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Improving clinical practice and service delivery
P121 Do guidelines help promote sexual health screening (SHS) and detect sexually transmitted infections (STIs) in older adults with HIV?
  1. A Baugh,
  2. R Taylor,
  3. L Bellingham,
  4. I Ahmed
  1. Nottingham University Hospitals NHS Trust, Nottingham, UK


Background Adults over 50 with HIV comprise 20% of the national cohort. BASHH/BHIVA guidelines recommend all patients have a sexual health assessment documented at presentation and 6-monthly, with a full SHS offer annually and outcome documented.

Aims We audited practice against these guidelines, to establish any difference in services offered to over-50s. We also examined rate of STI detection.

Methods 80 case notes were retrospectively audited–40 aged over 50 and 40 aged under 50.

Results Abstract P121 Table 1 Shows the demographics of the groups. Only 75% of over-50s had sexual history documented at presentation compared to 86% of under-50s. 45% of >50s had SHS documented at presentation (Chlamydia, GC and Syphilis), with a further 15% having Syphilis test only. 77% of over-50s had full SHS at baseline. In 24 baseline SHS performed in the over-50s we found 8 STIs: 2 Syphilis, 1 HSV, 1 Hepatitis B, 1 Chlamydia and 3 Gonorrhoea. In the 34 SHS performed in under-50s we found 11 STIs: 1 HPV, 2 Syphilis, 2 HSV, 1 Hepatitis B, 3 Chlamydia and 2 GC. Sexual history documentation in 2010/11 was poor in both groups. In the >50s, only 28% had a documented sexual history. In the under-50s, 35% had documented sexual history. SHS in 2010/11 was offered to 20% of over-50s with 1 declining and in 35% of under-50s with 2 declining. Positivity was low; 1 case of Syphilis in each group.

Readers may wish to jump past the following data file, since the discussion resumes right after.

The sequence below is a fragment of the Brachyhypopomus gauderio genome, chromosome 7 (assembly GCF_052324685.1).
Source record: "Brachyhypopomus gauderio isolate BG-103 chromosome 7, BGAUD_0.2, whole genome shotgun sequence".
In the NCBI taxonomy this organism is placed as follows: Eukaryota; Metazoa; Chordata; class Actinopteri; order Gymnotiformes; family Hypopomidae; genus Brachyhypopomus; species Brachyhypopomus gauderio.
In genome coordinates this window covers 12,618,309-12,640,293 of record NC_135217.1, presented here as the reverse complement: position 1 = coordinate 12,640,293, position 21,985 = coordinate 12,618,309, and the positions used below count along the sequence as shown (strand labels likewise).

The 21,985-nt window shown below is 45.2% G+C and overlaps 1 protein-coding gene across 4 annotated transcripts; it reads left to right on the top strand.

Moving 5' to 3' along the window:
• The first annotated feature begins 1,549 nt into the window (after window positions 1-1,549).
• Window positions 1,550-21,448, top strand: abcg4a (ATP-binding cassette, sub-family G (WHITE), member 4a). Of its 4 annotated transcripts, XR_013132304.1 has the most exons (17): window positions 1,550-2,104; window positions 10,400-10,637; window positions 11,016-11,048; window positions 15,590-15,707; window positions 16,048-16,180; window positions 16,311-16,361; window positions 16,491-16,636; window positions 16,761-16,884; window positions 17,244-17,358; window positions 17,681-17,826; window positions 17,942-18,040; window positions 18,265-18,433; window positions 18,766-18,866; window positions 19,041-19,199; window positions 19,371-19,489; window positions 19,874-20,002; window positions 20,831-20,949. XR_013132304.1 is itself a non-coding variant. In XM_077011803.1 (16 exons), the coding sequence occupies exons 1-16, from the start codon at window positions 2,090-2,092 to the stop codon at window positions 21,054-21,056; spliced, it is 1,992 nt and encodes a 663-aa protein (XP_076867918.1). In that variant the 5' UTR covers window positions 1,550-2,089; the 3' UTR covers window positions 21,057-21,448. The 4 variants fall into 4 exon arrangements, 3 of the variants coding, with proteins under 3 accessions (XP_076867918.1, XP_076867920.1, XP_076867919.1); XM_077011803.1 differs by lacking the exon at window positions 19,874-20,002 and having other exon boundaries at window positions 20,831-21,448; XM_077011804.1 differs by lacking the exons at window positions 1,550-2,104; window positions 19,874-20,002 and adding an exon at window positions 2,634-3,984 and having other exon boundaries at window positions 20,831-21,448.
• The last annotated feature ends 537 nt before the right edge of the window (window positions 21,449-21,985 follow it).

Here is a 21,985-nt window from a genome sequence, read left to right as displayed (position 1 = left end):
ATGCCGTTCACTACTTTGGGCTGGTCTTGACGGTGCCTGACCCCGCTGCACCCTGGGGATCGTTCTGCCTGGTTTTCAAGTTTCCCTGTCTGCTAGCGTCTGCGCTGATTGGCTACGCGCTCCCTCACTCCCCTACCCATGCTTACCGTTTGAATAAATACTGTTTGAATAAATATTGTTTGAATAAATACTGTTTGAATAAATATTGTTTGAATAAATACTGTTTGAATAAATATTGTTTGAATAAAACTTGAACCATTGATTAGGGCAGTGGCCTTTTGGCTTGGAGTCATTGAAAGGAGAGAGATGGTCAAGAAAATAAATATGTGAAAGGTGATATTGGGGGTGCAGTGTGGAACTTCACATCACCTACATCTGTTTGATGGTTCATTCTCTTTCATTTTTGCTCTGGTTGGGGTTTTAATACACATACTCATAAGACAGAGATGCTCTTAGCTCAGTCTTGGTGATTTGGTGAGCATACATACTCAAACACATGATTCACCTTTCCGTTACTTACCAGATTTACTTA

Abstract P121 Table 1

Demographics of HIV cohort

Conclusion In our sample, fewer over-50s had a sexual history and SHS offer documented at presentation. Screening at presentation identified STIs in both groups. Few patients declined SHS, suggesting patients find it acceptable. There were more STIs in the under-50s group at presentation, correlating to national trends. However, we tested more young patients, possibly explaining this difference. STI rate in 2010/11 was low but didn't differ with age—it is important to perform a sexual history in all patients and offer SHS, so we are developing a proforma to prompt clinicians.

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